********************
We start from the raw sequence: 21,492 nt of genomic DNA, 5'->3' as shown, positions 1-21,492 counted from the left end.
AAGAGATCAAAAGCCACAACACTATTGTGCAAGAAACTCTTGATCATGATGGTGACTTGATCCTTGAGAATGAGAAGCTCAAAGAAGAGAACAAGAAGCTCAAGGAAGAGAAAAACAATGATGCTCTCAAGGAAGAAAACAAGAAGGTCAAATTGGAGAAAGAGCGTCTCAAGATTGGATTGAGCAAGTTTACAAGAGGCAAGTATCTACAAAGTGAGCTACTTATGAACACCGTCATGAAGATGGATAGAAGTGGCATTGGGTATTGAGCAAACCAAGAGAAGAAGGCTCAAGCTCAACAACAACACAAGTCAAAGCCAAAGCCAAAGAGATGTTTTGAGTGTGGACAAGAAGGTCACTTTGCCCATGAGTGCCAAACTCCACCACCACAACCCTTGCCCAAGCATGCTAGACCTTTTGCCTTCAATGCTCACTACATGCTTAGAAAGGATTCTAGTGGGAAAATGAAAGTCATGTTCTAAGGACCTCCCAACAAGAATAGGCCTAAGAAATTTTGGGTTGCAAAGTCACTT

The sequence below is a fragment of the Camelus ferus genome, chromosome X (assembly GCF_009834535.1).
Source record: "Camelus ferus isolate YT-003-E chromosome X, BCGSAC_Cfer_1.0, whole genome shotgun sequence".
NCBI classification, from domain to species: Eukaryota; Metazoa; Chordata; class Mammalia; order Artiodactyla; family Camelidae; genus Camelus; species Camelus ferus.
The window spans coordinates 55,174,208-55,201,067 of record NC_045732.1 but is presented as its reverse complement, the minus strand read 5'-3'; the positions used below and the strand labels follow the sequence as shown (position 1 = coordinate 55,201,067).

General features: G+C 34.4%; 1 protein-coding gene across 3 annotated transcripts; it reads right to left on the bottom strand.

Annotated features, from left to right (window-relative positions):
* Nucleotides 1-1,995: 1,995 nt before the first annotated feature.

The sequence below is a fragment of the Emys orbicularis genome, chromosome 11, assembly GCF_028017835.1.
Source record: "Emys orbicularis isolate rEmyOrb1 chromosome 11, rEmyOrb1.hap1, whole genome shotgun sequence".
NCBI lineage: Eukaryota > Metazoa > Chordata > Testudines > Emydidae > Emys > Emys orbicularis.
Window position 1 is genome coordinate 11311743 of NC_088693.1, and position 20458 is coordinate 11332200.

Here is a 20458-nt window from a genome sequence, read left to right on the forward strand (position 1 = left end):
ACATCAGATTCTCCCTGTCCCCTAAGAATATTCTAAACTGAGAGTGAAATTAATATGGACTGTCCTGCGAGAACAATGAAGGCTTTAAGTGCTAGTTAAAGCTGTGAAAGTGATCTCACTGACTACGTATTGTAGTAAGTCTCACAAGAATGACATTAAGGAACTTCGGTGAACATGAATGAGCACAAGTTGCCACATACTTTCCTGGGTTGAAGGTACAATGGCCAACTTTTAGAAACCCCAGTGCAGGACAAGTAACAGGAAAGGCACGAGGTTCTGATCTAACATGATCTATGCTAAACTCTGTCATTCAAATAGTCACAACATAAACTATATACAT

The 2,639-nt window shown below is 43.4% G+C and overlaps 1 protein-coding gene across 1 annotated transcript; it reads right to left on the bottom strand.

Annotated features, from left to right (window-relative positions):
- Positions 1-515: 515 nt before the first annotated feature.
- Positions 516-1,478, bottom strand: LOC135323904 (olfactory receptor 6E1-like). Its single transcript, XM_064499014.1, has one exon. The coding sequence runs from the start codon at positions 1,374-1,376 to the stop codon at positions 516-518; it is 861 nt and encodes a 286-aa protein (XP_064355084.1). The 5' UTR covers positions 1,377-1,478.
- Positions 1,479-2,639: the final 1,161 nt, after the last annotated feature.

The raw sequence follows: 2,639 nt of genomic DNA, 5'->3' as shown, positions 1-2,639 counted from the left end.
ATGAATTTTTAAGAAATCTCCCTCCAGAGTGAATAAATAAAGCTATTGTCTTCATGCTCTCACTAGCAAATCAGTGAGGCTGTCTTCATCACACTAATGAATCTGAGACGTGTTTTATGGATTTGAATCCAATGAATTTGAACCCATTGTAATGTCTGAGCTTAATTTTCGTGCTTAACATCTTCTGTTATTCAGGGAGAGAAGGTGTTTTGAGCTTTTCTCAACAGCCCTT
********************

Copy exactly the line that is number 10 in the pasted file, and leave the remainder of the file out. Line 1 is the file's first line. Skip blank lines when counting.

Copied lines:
The sequence below is a fragment of the Emys orbicularis genome, chromosome 11, assembly GCF_028017835.1.